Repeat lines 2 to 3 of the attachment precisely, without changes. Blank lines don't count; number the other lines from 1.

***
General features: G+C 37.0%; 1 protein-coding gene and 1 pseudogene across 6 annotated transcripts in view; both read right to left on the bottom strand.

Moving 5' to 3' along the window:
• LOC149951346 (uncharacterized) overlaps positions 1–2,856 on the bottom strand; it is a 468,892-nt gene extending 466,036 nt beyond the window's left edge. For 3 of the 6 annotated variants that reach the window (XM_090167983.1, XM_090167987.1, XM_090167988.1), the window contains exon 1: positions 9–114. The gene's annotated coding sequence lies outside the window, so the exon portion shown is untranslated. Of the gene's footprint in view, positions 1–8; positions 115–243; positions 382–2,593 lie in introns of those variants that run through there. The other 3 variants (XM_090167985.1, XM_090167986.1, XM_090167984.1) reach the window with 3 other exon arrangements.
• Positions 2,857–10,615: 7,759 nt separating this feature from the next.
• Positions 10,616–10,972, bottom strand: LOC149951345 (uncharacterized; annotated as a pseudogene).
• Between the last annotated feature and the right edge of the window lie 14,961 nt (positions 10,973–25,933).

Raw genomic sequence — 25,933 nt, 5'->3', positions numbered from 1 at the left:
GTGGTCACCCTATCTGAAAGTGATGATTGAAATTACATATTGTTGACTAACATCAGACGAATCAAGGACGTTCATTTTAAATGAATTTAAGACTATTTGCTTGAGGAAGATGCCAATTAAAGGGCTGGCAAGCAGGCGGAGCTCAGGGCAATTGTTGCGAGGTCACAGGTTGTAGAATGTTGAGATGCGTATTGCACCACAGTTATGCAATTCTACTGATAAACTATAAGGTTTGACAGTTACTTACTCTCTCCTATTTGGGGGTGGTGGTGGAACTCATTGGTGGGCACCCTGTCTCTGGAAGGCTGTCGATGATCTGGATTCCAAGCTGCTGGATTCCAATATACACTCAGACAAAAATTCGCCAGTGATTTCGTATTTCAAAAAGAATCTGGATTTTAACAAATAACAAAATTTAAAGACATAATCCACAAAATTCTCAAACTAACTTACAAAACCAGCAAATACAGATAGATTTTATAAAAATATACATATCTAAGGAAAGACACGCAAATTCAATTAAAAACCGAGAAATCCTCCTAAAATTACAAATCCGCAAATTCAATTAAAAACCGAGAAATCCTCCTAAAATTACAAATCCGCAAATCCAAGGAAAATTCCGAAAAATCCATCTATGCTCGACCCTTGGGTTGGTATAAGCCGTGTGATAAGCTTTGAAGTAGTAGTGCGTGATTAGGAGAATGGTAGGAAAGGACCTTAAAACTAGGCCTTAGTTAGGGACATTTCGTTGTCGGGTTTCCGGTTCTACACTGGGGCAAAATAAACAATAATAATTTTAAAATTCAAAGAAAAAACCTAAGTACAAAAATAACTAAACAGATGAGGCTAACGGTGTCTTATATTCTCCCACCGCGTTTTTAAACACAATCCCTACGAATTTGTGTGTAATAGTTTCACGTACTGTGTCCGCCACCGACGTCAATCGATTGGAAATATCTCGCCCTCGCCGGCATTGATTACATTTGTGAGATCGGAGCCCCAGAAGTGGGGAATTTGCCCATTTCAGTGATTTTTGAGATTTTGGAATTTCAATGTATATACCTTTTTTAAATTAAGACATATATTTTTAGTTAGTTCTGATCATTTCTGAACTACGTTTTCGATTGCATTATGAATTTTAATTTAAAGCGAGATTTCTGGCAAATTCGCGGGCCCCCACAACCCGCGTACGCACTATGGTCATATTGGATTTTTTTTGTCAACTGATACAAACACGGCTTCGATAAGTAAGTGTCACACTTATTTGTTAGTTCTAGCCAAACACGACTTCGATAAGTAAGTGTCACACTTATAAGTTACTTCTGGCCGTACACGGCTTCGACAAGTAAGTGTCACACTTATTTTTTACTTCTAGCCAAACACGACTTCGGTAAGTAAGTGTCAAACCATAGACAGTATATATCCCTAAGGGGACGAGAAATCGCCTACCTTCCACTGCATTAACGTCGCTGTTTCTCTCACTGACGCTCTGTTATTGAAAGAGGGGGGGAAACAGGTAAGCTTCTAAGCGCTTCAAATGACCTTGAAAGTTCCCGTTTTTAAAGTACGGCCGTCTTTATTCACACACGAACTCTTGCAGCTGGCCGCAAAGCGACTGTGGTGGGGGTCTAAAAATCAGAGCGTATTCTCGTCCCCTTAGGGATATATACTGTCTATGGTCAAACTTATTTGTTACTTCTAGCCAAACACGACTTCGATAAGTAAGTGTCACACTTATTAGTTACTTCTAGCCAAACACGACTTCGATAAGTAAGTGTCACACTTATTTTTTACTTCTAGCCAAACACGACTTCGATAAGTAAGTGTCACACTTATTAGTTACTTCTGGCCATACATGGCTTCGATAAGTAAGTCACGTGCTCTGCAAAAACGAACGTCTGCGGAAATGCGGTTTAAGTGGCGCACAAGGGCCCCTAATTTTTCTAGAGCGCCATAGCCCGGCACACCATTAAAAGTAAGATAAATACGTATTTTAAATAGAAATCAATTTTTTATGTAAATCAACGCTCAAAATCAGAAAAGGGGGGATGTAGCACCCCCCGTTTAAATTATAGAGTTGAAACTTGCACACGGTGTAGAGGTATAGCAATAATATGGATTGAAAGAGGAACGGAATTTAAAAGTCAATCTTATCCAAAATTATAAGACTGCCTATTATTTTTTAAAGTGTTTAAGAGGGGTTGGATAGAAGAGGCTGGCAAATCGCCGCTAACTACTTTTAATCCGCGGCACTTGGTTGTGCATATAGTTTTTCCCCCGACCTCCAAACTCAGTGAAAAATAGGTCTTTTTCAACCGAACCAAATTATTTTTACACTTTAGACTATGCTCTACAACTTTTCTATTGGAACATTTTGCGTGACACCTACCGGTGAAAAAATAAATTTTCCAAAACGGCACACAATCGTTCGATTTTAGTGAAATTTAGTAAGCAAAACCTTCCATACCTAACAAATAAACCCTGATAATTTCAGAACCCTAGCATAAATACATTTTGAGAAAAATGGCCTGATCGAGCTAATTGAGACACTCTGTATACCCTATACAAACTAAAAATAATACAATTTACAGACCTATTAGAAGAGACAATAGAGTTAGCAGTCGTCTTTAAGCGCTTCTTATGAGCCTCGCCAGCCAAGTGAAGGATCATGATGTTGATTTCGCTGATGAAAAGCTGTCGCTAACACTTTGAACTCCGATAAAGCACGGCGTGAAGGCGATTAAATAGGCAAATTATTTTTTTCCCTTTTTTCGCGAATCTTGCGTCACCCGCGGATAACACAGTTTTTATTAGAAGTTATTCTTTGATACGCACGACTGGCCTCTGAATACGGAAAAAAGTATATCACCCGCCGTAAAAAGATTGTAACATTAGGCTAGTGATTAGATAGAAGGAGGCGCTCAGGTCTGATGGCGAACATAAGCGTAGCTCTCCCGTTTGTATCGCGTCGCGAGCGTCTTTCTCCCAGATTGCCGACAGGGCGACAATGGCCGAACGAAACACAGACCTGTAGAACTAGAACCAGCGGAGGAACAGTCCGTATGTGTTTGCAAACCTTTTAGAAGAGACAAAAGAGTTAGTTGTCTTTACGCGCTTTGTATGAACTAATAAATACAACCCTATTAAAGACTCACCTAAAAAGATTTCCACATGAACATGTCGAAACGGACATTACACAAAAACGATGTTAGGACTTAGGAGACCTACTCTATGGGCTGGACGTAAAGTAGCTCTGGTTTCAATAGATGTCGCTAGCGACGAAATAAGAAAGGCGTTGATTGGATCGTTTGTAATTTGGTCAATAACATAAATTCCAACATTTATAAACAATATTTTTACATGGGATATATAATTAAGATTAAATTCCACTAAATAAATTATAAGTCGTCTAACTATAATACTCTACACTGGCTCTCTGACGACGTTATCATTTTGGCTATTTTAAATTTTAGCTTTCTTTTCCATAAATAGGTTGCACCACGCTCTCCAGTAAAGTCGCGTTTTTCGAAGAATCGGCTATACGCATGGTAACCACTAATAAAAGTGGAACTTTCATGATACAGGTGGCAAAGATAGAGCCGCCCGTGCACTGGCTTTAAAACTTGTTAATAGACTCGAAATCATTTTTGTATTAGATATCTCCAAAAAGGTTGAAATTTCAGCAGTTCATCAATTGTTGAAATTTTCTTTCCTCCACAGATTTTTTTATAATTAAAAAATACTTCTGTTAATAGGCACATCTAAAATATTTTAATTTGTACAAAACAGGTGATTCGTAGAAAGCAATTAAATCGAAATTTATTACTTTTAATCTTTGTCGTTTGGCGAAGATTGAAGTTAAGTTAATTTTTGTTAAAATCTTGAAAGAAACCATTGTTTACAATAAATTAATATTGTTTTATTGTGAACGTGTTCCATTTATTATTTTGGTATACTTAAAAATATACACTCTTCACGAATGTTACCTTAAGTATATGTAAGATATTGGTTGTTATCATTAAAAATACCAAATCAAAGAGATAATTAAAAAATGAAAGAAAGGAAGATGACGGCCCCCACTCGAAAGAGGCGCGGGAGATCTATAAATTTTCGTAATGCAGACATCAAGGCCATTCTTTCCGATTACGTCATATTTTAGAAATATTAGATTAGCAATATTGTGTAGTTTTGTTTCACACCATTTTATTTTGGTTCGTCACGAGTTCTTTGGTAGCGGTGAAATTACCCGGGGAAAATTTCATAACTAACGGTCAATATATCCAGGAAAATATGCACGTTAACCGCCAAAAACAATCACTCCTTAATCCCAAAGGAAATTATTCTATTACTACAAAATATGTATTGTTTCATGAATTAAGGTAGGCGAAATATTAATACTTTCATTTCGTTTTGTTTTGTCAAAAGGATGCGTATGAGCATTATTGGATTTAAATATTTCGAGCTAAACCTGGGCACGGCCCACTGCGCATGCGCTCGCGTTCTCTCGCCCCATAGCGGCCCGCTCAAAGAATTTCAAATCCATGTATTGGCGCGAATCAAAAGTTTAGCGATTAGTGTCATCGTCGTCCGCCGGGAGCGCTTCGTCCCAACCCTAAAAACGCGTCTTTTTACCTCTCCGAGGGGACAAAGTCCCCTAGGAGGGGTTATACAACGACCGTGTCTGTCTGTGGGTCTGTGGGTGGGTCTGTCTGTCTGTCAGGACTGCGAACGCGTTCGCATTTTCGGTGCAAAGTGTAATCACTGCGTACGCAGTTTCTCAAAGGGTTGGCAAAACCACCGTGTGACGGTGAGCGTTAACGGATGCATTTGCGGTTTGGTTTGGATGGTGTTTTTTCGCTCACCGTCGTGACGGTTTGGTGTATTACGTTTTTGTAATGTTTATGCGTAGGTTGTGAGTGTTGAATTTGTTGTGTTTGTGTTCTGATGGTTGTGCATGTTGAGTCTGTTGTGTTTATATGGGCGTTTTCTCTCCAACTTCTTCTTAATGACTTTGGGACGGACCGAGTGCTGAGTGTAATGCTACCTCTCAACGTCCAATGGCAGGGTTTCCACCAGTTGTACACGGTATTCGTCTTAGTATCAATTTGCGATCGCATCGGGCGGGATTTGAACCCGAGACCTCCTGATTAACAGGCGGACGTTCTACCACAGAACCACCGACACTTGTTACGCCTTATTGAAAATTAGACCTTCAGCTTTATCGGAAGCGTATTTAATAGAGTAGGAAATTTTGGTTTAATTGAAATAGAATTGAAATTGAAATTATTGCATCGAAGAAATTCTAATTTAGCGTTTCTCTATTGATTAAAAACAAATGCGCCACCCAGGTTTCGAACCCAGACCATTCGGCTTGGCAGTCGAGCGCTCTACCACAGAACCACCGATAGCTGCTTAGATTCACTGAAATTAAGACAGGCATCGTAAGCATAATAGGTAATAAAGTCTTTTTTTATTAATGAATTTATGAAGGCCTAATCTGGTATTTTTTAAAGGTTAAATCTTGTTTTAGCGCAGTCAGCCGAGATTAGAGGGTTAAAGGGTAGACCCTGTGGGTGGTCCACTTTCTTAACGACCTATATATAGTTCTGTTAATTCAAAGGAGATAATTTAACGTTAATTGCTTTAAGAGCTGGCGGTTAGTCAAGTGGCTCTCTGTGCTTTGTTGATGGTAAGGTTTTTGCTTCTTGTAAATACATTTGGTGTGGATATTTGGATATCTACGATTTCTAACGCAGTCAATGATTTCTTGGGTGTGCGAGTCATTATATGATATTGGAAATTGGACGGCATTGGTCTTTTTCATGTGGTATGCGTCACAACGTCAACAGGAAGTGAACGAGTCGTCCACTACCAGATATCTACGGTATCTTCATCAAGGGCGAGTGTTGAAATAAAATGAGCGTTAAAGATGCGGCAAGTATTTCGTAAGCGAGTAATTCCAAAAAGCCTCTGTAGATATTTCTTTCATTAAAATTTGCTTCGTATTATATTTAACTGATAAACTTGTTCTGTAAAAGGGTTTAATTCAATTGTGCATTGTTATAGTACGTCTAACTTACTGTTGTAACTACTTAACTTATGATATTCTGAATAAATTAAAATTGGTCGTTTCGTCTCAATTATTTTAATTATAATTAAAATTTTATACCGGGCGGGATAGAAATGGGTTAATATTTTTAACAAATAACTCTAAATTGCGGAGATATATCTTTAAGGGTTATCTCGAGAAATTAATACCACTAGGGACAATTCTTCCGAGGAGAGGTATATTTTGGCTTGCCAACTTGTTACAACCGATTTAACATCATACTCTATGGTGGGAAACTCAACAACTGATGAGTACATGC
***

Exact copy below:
Moving 5' to 3' along the window:
• LOC149951346 (uncharacterized) overlaps positions 1–2,856 on the bottom strand; it is a 468,892-nt gene extending 466,036 nt beyond the window's left edge. For 3 of the 6 annotated variants that reach the window (XM_090167983.1, XM_090167987.1, XM_090167988.1), the window contains exon 1: positions 9–114. The gene's annotated coding sequence lies outside the window, so the exon portion shown is untranslated. Of the gene's footprint in view, positions 1–8; positions 115–243; positions 382–2,593 lie in introns of those variants that run through there. The other 3 variants (XM_090167985.1, XM_090167986.1, XM_090167984.1) reach the window with 3 other exon arrangements.